People with disabilities are often unable to earn much income on their own. As a result, they have limited resources, and they qualify for need-based government programs. Medicaid is a health insurance program for people with financial need, and Supplemental Security Income is a source of modest financial support that can be used to pay for basic needs.
If a person with a disability who is enrolled in these programs was to receive a direct inheritance, this would result in an improved financial status and a potential loss of eligibility. Under these circumstances, the inheritance could be used to fund a first party or self-settled special needs trust for the benefit of the inheritor.
Under program rules, the trustee could use the assets to enhance the beneficiary’s quality of life. The assets in a special needs trust could be utilized to pay for things that the government benefits do not cover. As long as no rules are violated, ongoing eligibility for Medicaid and Supplemental Security Income would not be impacted.
We should emphasize the fact that the beneficiary could not directly control the actions of the special needs trust or directly handle the resources. The trustee would be the sole administrator, and the trustee would handle the transactions.
When a first party special needs trust has been established for the benefit of a person with a disability, after this individual’s death, the Medicaid program would seek recovery from his or her estate. As a result, the assets in the trust would be in play.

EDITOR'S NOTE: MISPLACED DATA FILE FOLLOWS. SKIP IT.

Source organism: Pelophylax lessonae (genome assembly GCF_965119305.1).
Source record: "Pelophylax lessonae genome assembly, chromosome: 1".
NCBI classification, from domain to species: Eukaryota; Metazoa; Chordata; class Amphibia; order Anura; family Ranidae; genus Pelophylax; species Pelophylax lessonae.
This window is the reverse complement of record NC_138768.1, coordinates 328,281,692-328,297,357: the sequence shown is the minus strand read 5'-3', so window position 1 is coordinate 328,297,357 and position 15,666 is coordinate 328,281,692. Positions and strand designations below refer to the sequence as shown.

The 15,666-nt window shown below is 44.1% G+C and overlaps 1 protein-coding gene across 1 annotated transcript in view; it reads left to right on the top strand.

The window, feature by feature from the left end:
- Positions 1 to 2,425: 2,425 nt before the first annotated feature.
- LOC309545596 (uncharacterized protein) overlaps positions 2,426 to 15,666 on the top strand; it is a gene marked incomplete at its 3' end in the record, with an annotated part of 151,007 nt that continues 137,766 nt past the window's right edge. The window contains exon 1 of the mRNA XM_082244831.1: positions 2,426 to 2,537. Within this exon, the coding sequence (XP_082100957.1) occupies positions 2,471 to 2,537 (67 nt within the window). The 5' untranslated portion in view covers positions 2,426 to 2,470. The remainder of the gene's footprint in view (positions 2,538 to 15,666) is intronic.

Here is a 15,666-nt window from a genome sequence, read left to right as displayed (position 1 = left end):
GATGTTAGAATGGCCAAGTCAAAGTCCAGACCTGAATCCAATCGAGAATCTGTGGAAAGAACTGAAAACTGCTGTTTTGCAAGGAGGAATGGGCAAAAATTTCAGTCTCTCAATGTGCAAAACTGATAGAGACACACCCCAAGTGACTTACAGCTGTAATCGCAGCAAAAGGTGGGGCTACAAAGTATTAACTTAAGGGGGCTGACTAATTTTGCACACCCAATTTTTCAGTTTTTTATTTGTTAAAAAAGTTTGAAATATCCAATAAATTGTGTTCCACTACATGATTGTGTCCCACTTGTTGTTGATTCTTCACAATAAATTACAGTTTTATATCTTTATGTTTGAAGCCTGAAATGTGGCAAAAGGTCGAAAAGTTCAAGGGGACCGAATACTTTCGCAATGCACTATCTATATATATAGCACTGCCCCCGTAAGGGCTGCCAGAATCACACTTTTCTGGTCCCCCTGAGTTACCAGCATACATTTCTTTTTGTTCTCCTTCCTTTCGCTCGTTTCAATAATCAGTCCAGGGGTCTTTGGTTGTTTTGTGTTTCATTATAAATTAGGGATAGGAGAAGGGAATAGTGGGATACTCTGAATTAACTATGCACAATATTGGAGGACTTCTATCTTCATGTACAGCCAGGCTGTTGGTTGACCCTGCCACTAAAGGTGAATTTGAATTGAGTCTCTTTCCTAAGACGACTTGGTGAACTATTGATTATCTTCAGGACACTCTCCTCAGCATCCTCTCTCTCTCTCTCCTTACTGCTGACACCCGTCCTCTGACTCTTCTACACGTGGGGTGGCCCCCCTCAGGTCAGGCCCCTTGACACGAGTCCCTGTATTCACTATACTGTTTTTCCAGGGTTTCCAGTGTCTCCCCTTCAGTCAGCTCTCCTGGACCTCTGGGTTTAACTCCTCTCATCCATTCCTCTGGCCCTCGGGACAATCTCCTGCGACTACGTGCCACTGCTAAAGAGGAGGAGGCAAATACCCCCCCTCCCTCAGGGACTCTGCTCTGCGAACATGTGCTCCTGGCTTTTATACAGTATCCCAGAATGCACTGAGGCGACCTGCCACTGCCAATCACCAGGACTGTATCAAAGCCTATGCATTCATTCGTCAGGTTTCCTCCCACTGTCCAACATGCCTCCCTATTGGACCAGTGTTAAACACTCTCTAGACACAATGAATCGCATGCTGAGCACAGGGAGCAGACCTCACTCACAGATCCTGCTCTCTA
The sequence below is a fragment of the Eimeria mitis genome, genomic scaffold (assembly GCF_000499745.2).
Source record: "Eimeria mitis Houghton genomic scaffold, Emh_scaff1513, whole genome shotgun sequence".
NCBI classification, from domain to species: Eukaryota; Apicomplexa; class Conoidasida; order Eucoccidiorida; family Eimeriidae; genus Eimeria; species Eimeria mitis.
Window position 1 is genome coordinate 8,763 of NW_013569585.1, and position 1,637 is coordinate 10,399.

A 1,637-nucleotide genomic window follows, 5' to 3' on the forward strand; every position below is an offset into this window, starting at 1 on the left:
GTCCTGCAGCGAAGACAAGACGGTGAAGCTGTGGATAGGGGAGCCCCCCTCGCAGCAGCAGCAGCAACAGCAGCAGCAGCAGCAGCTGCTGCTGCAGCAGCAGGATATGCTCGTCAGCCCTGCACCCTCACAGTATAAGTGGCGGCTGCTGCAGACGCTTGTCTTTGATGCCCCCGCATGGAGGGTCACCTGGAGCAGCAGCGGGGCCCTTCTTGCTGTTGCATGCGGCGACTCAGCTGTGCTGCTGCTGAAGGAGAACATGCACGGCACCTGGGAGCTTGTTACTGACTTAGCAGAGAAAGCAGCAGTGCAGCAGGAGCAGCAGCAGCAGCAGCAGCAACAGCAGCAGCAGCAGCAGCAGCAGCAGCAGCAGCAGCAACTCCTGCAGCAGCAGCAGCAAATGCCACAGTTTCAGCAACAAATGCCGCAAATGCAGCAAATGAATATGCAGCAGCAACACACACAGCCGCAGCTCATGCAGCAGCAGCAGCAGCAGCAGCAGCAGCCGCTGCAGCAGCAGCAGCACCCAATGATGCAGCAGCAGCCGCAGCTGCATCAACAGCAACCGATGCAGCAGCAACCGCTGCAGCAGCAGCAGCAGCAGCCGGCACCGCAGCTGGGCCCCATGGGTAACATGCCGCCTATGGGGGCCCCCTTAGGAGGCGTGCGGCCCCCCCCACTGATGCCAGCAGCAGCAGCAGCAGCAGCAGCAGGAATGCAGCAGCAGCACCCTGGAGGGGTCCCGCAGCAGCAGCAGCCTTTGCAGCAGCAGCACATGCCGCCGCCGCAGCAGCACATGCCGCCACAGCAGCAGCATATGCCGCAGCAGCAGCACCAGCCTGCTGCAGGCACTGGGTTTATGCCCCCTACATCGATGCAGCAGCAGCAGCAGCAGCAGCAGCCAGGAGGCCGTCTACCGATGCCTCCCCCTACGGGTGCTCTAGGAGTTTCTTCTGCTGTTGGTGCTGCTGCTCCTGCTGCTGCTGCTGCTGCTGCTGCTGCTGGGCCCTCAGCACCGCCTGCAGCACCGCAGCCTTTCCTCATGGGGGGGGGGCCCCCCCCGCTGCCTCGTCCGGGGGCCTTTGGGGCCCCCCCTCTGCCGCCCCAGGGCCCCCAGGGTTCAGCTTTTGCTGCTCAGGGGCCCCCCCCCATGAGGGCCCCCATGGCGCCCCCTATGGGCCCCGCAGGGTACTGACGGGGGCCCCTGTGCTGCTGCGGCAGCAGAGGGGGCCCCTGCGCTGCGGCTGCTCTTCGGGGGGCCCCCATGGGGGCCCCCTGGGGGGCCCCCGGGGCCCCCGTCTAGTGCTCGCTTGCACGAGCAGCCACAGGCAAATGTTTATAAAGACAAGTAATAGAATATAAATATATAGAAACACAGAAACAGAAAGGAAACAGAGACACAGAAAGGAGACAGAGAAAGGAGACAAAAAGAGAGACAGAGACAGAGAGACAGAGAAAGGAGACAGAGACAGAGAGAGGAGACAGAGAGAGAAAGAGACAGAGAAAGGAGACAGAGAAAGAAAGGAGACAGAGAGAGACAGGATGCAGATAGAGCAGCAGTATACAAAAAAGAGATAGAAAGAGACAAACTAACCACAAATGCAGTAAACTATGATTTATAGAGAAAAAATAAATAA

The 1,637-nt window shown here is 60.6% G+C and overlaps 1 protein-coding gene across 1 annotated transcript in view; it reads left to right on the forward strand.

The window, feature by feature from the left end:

Free Special Needs Planning Report
Our firm has prepared an in-depth report on special needs planning. It covers special needs trusts, and it will provide you with a lot of very useful information. The rules are complex, but the report is written in a very understandable and down-to-earth fashion.
This report is being offered to our readers on a complimentary basis right now, so there are no risks involved if you decide to access your copy. You can visit this page if you would like to obtain access: Smithtown NY Special Needs Planning.
Additional Estate Planning Content
We provided a great deal of ongoing information about estate planning and elder law topics on this blog, but we also contribute content over at Forbes.com. If you would like to visit our page there, click this link: Forbes Contributor Mark Eghrari.
Take the Next Step
Written information is great, and you should certainly educate yourself. However, if you are ready to take the next step and discuss things with a licensed professional, our firm can help. We offer free consultations, and you can send us a message through our contact page to set up an appointment: Long Island NY Estate Planning Attorneys.